In this episode we find out what people in Berlin think about Elon Musk. Musk has just been named Person of the Year by Time Magazine and is known as an entrepreneur and visionary but also for causing controversies.

On the outskirts of Berlin, he is currently building the European headquarters of his car brand Tesla – a good moment for us to find out what Germans think about Elon Musk. Our friend Emanuel from yourdailygerman is with us on the streets today to ask the people!

Interestingly, but not suprising, most of the Germans are negative about Musk: egocentric, unrealistic, etc. Whereas as the non-Germans are more positive.

“Given Silicon Valley is in Germany, you’d think the Germans would be more open to innovation and the fruits of capitalism. Hmmmm.” (a comment on YouTube. Irony at its best.)

“Nature of the Problem”

H.R. McMaster, February 2017 until April 2018 National Security Advisor under President Donald Trump, describes how critical it was at the beginning of his tenure to get clarity on scope. Listen to minutes 3:00 to 4:15 about “the nature of the problem”, and about “framing out the problem”:

McMaster earned an M.A. and a Ph.D. in History, both from the University of North Carolina at Chapel Hill. He turned his dissertation on the strategy of the U.S. in the Vietnam War into his book entitled Dereliction of Duty.

Joe Rogan is one of the most widely listened-to long-form interviewers on the Internet. His podcast, The Joe Rogan Experience, has as of February 2022 nearly twelve million subscribers. More viewers, and more loyal viewers, than most networks tv shows. Because he has serious guests, asks the right questions, and listens.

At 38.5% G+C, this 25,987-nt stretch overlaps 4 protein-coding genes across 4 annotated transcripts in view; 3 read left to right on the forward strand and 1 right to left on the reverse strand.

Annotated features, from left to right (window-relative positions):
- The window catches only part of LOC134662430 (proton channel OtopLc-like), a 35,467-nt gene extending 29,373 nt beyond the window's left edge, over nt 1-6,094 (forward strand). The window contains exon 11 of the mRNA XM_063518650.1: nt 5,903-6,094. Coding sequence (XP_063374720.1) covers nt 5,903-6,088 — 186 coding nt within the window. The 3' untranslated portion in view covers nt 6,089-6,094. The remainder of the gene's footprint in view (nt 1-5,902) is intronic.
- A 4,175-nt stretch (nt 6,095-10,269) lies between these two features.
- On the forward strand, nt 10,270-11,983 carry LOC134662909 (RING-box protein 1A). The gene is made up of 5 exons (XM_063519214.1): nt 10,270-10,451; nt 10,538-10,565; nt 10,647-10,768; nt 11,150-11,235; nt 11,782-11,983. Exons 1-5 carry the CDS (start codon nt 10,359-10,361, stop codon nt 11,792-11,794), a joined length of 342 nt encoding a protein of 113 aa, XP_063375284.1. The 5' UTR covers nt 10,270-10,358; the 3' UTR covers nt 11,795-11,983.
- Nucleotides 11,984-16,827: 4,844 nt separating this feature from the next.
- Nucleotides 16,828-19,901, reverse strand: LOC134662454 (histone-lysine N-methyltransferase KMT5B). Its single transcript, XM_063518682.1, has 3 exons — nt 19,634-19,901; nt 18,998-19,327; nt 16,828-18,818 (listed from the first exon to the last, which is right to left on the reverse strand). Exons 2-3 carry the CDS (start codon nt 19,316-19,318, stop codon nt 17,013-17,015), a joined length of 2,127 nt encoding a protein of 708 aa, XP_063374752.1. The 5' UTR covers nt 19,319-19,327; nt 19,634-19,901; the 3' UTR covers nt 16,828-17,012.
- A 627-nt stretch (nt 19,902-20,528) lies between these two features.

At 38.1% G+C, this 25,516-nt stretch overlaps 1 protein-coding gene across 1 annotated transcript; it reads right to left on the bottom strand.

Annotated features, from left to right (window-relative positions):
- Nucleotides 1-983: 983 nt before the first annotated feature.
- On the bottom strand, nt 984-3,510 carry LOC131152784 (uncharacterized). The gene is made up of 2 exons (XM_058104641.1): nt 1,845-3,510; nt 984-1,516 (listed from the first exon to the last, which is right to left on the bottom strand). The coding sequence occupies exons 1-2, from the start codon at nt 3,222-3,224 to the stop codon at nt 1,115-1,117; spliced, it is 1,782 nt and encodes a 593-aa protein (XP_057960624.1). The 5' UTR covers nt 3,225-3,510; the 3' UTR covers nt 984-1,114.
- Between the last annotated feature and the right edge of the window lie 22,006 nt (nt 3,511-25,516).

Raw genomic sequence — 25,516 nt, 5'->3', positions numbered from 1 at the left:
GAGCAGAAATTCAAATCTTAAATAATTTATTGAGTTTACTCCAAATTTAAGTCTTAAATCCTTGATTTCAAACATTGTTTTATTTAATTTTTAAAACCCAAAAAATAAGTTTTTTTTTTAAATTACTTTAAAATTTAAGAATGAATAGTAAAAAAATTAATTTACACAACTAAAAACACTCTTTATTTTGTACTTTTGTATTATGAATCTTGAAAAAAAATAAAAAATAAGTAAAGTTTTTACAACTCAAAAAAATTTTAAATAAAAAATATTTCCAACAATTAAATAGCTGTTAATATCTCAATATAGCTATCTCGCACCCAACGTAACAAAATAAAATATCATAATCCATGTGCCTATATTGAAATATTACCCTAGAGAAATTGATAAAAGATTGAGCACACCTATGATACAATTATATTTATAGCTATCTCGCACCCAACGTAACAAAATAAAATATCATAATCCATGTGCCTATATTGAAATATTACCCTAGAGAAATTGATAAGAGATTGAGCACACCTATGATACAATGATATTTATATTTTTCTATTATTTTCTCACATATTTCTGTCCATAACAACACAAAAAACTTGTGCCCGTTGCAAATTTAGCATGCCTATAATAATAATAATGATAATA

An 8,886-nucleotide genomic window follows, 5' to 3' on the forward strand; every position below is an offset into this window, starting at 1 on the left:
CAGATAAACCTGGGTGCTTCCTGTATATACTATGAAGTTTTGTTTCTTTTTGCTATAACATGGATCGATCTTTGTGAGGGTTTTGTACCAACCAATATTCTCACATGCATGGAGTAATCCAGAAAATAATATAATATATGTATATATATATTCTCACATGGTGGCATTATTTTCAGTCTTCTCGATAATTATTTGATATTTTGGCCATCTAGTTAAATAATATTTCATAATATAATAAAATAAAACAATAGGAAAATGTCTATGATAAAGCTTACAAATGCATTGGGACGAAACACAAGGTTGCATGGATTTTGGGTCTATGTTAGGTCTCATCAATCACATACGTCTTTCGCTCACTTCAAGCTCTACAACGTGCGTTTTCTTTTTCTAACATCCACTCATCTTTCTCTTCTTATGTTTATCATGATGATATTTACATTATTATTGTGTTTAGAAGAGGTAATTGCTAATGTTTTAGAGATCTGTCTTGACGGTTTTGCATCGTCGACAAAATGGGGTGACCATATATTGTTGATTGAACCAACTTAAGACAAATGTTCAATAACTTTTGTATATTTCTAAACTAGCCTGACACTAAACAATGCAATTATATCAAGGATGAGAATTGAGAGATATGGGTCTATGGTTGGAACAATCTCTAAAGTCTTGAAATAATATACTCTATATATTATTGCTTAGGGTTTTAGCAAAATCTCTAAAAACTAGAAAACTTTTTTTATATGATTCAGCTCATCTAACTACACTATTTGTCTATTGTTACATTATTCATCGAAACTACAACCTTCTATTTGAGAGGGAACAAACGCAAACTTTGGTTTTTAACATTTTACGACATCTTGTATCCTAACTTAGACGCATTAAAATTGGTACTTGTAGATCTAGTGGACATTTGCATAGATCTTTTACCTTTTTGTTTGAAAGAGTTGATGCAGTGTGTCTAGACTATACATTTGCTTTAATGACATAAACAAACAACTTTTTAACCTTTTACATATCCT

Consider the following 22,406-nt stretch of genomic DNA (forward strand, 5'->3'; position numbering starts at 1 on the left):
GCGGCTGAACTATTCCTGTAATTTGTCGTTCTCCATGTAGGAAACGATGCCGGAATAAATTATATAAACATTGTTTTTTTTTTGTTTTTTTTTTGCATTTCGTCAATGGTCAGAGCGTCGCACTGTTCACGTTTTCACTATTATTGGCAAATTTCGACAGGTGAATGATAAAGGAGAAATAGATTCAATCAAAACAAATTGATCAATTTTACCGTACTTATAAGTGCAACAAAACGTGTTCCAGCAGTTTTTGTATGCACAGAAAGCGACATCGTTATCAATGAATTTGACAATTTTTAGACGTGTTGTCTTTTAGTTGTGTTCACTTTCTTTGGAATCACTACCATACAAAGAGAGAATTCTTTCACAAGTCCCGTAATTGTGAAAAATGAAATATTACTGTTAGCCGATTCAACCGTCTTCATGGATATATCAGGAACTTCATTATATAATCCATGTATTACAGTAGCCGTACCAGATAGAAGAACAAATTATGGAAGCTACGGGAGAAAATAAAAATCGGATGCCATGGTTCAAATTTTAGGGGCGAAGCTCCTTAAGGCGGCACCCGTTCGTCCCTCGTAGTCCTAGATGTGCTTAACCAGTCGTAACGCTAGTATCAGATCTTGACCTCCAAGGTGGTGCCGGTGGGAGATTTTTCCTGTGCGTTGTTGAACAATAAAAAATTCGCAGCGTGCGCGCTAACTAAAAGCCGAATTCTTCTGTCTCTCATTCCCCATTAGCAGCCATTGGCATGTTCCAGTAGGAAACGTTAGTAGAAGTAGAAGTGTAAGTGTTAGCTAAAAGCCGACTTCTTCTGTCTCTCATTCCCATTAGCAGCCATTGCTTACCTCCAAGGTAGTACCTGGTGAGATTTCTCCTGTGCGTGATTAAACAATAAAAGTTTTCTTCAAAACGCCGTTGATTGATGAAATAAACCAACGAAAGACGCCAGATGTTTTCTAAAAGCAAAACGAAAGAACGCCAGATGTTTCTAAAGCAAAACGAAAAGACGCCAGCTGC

Swabian Hausfrau

“One should have just asked a Swabian housewife,” said German Chancellor Angela Merkel when asked about the Lehman Brothers collapse in 2008.

In Germany, the traditional image of a housewife in the region of Swabia has typically been a positive one: a woman who is wise with her family’s money. Yet is there anything behind that stereotype?

A funny comment in YouTube: “I’d like to see a Swabian and a Scotsman plan a holiday together. I can only imagine the depths of destitution they would stoop to.”

Germany’s future? Look at its cars

A well-done description of the current – September 2021 – situation in Germany. By the economist. Using the German automobile industry as a window into the wider challenges to the German economy and to German society.

It’s bottom-line question is whether the German people are capable of responding to the challenges of today and the near future.

Careful, cautious, averse to major change

Oliver Nachtwey – Professor of Sociology at the University of Basel in Switzerland – and a sharp-eyed observer of German politics wrote this guest essay in the New York Times the day after the September 26, 2021 federal elections in Germany:

“It could have been a fresh start. In the face of a number of pressing challenges, rising inequality, run-down infrastructure and spiraling climate change among them, the election was a chance for the country to chart a better, more equal course for the 21st century. Instead, Germany is stuck. Ms. Merkel may be leaving. Yet the Germany she cultivated — careful, cautious, averse to major change — will carry on as before.

The campaign gave us early clues. Typically, candidates for the highest political office seek to distance themselves as much as possible from incumbents, to demonstrate the superiority of their vision for the country. But in Germany, the main candidates vied to imitate Ms. Merkel’s centrist political style. It delivered four successive electoral victories, after all.”